Re-writing Burien and White Center’s history with communicative narratives, and arming its people with resources to fight massive tenant evictions
After the amazing journey of having studied the differences between narrative community histories, and those official accounts, as well as looking at the wave of tenant evictions, these are the conclusions I’m taking with me, as well as the continuation of this project in collaboration with WCCDA and Future Wise:
- We find ourselves in a smaller community on the outskirts of a larger metropolitan area that still harbors a predominantly old blue-collar, working class, white conservative population, which is similar to those earlier colonial settlers that started exploiting the land for timber.
- This conservative community has clashed with the immigration waves from different corners of the world where the US started or collaborated on wars: According to some integration programs from WCCDA, even though POC and older white folks might get along when they live door to door, there is still a fear of being “erased” by those conservative folks: Leading to hate-motivated actions like the publishing of a list of “illegal and criminal immigrants” on a map that scared many people, where Hugo Garcia commented as well on several articles:
- https://www.kuow.org/stories/after-controversial-flier-burien-neighbors-fight-back-love-letters “After controversial flier, Burien neighbors fight back with ‘love letters’”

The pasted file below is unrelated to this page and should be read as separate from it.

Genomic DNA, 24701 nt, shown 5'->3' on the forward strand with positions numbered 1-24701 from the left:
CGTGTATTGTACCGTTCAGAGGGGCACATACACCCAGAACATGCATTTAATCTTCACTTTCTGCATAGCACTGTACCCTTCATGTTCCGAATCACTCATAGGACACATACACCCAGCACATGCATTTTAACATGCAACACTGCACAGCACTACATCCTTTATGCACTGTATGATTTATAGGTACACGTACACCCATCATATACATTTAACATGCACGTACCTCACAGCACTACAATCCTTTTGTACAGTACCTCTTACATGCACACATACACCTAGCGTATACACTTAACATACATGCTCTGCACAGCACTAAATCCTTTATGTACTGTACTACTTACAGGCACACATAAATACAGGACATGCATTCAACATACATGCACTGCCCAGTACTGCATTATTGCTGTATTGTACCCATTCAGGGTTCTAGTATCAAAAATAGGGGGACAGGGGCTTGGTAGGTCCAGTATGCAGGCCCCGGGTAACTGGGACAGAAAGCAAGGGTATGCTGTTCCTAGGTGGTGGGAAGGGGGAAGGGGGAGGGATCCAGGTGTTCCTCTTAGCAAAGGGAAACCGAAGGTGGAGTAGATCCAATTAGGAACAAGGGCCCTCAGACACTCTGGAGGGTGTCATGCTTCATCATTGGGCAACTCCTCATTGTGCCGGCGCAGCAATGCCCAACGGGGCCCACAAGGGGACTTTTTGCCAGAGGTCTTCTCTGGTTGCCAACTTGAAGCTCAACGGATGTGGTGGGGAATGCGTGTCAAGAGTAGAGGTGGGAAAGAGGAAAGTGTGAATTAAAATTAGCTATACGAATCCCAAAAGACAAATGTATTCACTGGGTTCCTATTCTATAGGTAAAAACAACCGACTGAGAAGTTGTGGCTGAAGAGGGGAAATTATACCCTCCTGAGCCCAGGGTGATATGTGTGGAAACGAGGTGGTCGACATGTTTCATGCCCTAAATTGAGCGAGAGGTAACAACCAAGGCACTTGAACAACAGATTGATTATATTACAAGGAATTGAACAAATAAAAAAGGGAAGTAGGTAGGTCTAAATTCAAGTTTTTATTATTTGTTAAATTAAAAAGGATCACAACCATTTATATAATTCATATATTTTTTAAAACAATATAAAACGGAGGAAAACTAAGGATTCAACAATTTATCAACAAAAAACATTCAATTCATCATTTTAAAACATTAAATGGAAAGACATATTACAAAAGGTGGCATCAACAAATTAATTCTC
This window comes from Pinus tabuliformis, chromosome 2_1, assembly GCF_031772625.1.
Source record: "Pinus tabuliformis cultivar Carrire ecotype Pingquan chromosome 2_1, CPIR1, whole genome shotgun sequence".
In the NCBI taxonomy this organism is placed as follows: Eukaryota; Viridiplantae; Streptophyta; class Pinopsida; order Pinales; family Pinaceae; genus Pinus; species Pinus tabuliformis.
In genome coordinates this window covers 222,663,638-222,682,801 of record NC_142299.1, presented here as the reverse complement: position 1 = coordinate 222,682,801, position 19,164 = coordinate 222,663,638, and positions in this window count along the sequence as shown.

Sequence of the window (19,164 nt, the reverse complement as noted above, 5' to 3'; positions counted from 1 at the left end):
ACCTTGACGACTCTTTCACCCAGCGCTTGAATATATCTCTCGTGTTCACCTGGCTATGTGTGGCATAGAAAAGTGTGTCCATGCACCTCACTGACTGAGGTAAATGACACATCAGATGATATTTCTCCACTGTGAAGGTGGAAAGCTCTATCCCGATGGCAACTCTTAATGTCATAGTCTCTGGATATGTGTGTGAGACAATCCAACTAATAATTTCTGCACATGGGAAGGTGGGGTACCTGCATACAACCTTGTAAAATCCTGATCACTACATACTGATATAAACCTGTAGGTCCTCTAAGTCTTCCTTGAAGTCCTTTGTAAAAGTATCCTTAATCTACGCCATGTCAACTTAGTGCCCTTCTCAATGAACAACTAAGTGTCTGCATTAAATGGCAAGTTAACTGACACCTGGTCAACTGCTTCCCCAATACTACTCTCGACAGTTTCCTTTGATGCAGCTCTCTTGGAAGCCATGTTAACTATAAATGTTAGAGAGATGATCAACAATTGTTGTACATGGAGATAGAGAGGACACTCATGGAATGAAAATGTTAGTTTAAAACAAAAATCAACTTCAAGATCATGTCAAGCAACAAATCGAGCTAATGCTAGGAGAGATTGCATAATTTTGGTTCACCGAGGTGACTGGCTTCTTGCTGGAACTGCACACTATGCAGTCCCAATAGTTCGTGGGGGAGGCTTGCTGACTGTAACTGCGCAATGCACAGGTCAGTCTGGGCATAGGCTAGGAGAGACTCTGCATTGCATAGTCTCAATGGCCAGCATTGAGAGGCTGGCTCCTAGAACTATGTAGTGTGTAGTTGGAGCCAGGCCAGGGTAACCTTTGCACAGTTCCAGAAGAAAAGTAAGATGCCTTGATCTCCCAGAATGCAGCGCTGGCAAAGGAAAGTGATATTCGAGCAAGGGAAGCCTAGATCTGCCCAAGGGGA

- Negative stereotypes rooted in earlier late 1800’s days, still prevail, marking this area as “no the most desirable to live” and therefore, making prices low and habitable for these immigrant communities. However, I believe these stereotypes also give people in power the permission to remove them as gentrification advances.
- These negative stereotypes could be used against targeted immigrant communities in times of Trump, following up to those hateful fliers depicting latinx people as “drug dealers, criminals etc”, and give more permission to “those in power” to displace people in larger numbers.
- I believe that by collecting narrative accounts and putting all the different programs and resources that these associations do for the community in one single, attractive and easy to use website, people who are either moving in or afraid that they might be displaced, it will be beneficial!